Advice on Plastic 55 gal. drums as feeders.

Discussion in 'Cattle' started by farmlifeusa, Nov 11, 2005.

  1. farmlifeusa

    farmlifeusa Active Member

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    Hello Everyone! What is the best way to cut a 55 gallon platic drum in half to use as a feeder/ waterer. Thanks in advance for any help. Dennis
     
  2. Paula

    Paula Well-Known Member

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    We drill a hole in the middle and use a jigsaw.
     

  3. james dilley

    james dilley Well-Known Member Supporter

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    Cut them leanth wise and then attach to a frame that way the troughs are almost 3 feet long. more critters can drink or eat from them that way...
     
  4. agmantoo

    agmantoo agmantoo Supporter

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    A simple circular saw works nicely to cut the plastic barrels. Wear safety glasses as a precaution!
     
  5. topside1

    topside1 Retired Coastie Supporter

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    Just cut two yesterday, sawzall with demolition blade worked great. :)
     
  6. genebo

    genebo Well-Known Member Supporter

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    I've used a chain saw. That works, too.

    Genebo
    Paradise Farm
     
  7. Celtic Herritag

    Celtic Herritag Celtic Heritage Farms

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    You can use anything to cut them just depends on what you have around, I love using 55 gallon drums as feed and water buckets, just wish I could find more. We cut the top off of one and used it as an "Oakie Swimming Pool" as we dubbed it.
     
  8. Carol K

    Carol K Well-Known Member

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    I cut mine long ways (top to bottom) for feed or across for water, The feed ones I drill a small hole in the base at each end so water will drain easily. I use a jig saw to cut mine, but have used a sawzall also, I just controll the jig saw better, lol.

    Carol K
     
  9. woodspirit

    woodspirit Well-Known Member

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    I was just pondering this a few days ago. Mine don't have lids so lengthwise isn't an option.I was going to cut each one in thirds. Using the bottoms for water and figured the two rings left would be good planters for vegetables, strawberries etc.They'd be easier to fence the deer and rabbits out with just a wire ring or put a trellis in and put vine crop in.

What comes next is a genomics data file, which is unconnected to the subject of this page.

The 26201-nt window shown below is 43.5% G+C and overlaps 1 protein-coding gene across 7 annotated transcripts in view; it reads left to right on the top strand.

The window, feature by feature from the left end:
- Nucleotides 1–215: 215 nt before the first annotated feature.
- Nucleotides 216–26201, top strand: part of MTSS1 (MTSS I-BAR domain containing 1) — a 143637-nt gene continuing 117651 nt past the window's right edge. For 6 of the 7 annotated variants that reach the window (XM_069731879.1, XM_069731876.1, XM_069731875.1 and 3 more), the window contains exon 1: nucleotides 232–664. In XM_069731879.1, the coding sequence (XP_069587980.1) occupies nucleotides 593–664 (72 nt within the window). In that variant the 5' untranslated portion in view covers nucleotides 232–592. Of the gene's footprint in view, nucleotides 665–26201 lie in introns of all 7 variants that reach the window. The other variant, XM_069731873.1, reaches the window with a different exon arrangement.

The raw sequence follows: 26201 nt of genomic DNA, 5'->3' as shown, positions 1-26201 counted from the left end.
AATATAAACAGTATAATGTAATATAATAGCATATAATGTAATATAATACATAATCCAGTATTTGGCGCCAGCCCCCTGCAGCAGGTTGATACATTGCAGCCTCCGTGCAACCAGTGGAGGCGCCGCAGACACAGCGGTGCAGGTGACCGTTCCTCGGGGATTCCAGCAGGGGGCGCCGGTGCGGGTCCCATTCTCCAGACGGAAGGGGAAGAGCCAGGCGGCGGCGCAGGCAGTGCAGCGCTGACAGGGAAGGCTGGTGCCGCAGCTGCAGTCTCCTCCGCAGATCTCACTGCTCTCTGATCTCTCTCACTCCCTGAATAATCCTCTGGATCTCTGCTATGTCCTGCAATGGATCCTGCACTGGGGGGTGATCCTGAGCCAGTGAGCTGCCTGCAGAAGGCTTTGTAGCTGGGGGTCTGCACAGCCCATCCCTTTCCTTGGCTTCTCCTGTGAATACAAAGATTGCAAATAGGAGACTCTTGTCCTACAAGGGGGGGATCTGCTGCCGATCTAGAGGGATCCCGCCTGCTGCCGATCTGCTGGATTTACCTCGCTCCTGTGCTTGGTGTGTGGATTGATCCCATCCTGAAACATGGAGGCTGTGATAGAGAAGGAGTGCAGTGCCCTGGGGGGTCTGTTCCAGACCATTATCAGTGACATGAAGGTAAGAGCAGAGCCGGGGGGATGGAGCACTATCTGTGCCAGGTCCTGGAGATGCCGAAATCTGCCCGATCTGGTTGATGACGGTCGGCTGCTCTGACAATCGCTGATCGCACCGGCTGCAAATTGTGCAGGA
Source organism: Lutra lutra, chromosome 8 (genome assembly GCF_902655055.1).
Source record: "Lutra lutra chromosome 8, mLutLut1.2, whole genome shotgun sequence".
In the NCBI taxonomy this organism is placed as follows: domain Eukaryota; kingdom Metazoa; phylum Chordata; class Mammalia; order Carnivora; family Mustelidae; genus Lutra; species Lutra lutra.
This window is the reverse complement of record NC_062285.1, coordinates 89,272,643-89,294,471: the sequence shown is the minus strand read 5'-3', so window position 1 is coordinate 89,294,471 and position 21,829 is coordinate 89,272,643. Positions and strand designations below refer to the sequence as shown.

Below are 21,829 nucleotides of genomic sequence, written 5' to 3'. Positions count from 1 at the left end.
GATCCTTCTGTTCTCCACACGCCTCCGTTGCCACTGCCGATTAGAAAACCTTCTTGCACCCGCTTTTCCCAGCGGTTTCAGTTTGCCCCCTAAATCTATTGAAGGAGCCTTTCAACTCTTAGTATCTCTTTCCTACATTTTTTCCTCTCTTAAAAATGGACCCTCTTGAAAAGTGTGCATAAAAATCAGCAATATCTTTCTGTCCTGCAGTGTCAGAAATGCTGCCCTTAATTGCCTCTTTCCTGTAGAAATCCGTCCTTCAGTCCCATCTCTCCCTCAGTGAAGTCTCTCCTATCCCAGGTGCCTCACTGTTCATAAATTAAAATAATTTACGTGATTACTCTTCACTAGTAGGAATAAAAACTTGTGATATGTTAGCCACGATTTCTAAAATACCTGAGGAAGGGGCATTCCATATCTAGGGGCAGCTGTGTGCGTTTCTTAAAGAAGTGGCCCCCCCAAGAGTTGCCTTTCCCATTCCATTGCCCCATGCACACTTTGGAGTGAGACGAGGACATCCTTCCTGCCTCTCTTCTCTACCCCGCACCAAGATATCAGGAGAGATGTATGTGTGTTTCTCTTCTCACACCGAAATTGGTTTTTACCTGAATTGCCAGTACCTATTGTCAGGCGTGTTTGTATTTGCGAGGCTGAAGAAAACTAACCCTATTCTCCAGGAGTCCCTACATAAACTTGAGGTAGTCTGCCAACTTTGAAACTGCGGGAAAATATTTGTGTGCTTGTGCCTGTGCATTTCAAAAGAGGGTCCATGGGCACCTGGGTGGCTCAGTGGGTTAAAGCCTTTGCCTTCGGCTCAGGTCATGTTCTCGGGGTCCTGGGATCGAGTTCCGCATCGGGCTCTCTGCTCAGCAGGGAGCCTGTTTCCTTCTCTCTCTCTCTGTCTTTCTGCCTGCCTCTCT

10. PezzoNovante

    PezzoNovante Well-Known Member

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    Whichever way you slice them, be sure to attach them a sturdy frame. Our steers routinely knocked them over until we lashed them down to an old, heavy steel frame.
     
  11. Oxankle

    Oxankle Well-Known Member

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    The bulls just love to roll them around the pasture. I do not enjoy looking for them.
    Ox
     
  12. agmantoo

    agmantoo agmantoo Supporter

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    These plastic 55 gallon barrels are a slip fit into a 24 inch big rig truck tire. I take 3 pieces of angle iron and make a L shaped bracket a few inches long. In each flat of the bracket I drill 1 hole. I bolt through the holes in the bracket with one to the barrel and the other to the tire side wall at 120 degree intervals. I usually cut a hole in the side of the barrel and I make salt/mineral feeders. I have never had the Angus cattle to turn one of these over. They can push it around a bit so on most of the ones I make I install an eye bolt in the tire and use a chain to fasten the feeder to a tree.
     
  13. Slev

    Slev Well-Known Member Supporter

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    I unscrew the white or clear 3" caps then use my cordless sawzall or circle saw and follow the seam around. Works great! A friend ties about 10 or 12 together with short thick rope and them drags them around the fields with his 4 wheeler to whereever he wants, works for both sheep and cows...
     
  14. Cat

    Cat Well-Known Member

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    Are you near any dairies? I pay $3 per barrel from the dairy suppliers nearby. The ones I got for my duck nest boxes had AWFUL chemical smells (they knew they were going for birds so the chemicals were NOT supposed to be something that would harm the birds) but I also got a few white ones that had formaldehyde in them. I figure I'll start using those instead of the others. At any rate, That would be one place to look. Hospital laundry rooms, carwashes, Pickle-making places, Coca Cola, Pepsi, etc. etc. etc. all have carried drums at one point in time.
     
  15. JeffNY

    JeffNY Seeking Type

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    Another idea for a feeder is a culvert (the plastic ones). Cut them in half, and you can get a feeder with some length to it. I have heard of people also using these for water troughs.



    Jeff
     
  16. farmlifeusa

    farmlifeusa Active Member

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    Thank you for all you help. I used a skilsaw and had it done in about 5 min. I then drill holes in the rim of both sides and used wood and wire to make them stay put! Thanks again!